Make sure that all edges are well-sealed with the tape or your rig will leak, creating not only a terrible mess, but also potentially traumatizing the person being casted (dermagel is cold, and has a thick, slimy consistency). If you're being body casted anywhere but an appendage that can just be shoved into a container, leakage is not pleasant. When in doubt, use more duct tape than less.

Step 6: Mix the Alginate

Mixing the dermagel (dental alginate) is not quite an exact science. Although, it is fair to start with a base mixture of 1.5 parts water to 1 part dermagel by volume.

Once you have that base, mix thoroughly and see what the consistency looks like. Ideally, it'll have the consistency of cake batter. If it does not, add more dermagel until it does.

Mix vigorously until there are no clumps left.

It's important to know that the warmer the water is, the quicker the setting time will be. This could be helpful depending on what you are casting.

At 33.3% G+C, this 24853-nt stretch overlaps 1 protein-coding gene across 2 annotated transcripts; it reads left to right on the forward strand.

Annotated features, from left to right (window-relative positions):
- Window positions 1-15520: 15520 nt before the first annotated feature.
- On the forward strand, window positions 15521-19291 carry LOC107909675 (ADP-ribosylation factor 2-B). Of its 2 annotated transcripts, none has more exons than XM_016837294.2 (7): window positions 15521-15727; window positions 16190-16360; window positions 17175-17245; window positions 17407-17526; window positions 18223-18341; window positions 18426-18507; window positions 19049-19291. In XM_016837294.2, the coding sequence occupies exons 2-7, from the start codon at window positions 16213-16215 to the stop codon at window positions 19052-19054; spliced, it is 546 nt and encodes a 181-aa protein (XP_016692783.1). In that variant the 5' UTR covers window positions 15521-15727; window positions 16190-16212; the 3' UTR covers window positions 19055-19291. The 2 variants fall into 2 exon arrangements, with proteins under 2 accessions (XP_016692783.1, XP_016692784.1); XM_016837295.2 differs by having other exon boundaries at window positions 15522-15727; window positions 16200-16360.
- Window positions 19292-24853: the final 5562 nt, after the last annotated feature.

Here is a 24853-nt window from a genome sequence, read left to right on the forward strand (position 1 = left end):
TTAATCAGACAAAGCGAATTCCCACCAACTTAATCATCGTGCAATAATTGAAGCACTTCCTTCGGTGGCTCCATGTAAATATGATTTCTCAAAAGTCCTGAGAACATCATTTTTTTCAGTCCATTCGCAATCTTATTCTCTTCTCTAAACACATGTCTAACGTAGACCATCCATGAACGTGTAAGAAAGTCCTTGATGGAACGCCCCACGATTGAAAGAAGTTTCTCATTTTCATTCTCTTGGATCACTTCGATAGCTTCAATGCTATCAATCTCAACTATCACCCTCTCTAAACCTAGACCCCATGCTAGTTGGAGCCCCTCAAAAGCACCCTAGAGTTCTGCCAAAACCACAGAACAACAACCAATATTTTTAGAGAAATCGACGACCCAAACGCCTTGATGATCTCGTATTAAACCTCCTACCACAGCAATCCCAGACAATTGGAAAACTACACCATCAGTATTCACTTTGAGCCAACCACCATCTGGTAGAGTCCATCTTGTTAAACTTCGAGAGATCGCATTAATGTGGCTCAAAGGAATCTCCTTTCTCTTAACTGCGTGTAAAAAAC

Figure that the normal setting time is between 15-30 minutes to be on the safe side.

Step 7: Pour and Wait

Slowly and steadily pour your mixture into the rig.

Once all of it has been poured and/or it is filled to the top, sit and wait. Hold as still as you can.

In about 15 minutes, touch the top of the dermagel and see if it is solid. If it is solid, give it a few more minutes to be on the safe side.

When the time comes, slowly remove the tape and peel the mold away.